Address security concerns on 2023 elections


WITH less than 40 days to the general elections, the dire security situation across the country has continued to provoke apprehension about the possible subversion of the polls by criminal elements and their sponsors. The Federal Government must, therefore, assuage the concerns of Nigerians regarding security and public safety. This is an important guarantee to hold hitch-free elections.

Violence has amplified in many areas, an indication that the exercise may not hold in the crisis areas. This could lead to a constitutional crisis if polling failed to hold in a significant percentage of constituencies. Instructively, the Independent National Electoral Commission has consistently raised the red flag regarding the security situation and its consequences for the polls.

“If the insecurity is not monitored and dealt with decisively, it could ultimately culminate in the cancellation and/or postponement of elections in sufficient constituencies to hinder declaration of elections results and precipitate constitutional crisis,”the Chairman, Board of Electoral Institute, Abdullahi Zuru, said. “This must not be allowed to happen and shall not be allowed to happen.”

Between October and November 2022, Nigeria recorded 52 incidents inter or intra-party violence across 22 states, says the National Security Adviser Babagana Monguno. On January 15, the commission’s office in Enugu South Local Government Area suffered an attack, which caused the death of a police officer. INEC recorded 50 attacks on its facilities across 15 states between 2019 and 2022. Imo State recorded 11, the highest number. The violence has also hit Osun, Akwa Ibom, Ebonyi, Cross River, Abia, Anambra, Taraba, Borno, Ogun, Lagos, Bayelsa, Ondo, and Kaduna states.

If not tamed quickly, this may compound the already immense logistics challenges presented by the 2023 elections. The first ballot for the presidential/National Assembly holds on February 25. No fewer than 93.4million eligible voters are listed to participate in the elections holding in 176,846 polling units across 774 LGAs in 36 states and the Federal Capital Territory. INEC says 1,265,227 external hands will man the elections, in addition to 530,538 police and civil defence officers. This massive logistics challenge cannot be underplayed, as logistics has plagued past elections. In 2019, a last-minute postponement invariably affected voter turnout.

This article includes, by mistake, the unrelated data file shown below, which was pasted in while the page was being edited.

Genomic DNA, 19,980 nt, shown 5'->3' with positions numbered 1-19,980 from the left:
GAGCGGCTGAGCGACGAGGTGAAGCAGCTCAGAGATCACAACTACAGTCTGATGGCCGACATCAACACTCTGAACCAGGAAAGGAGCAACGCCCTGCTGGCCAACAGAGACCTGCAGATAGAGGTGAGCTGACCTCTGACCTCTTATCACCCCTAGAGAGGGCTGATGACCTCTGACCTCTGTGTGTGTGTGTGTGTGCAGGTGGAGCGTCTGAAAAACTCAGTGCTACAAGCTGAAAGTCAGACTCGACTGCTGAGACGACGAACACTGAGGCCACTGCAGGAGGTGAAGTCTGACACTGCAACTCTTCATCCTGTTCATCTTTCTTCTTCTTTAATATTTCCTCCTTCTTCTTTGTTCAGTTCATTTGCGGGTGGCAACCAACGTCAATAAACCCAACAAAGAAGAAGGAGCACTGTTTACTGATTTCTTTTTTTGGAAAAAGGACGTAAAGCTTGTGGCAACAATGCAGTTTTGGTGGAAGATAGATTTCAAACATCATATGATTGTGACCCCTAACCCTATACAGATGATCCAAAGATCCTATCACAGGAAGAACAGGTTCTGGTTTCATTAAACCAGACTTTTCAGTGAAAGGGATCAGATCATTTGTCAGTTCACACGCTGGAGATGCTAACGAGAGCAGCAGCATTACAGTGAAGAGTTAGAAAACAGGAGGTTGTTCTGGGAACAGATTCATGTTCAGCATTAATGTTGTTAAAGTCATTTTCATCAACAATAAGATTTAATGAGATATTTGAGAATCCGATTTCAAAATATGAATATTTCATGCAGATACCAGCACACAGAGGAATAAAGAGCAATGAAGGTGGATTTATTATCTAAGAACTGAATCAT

The violence may translate into citizens not showing up to cast their votes, contributing to an even lower turnout than the 34.75 per cent figure in 2019. This could prevent the emergence of a clear winner in national or some subnational polls, given the constitutional provisions that require a winner to secure 25 per cent of the votes in two-thirds of the 36 states for the presidential race or districts in the case of governors.

A potential runoff could also heighten tensions, aggravating the violence.

Violent incidents have become higher in the North-West and South-East where banditry, terrorist activities, herder-farmer conflicts and secessionist agitations are exerting huge human and economic impacts. The South-East, where the Monday sit-at-home restriction is still enforced by criminals, is highly volatile. In Niger State, a Catholic priest was burnt to death at the weekend. This is concerning and efforts should be multiplied to bring the criminality under control as quickly as possible.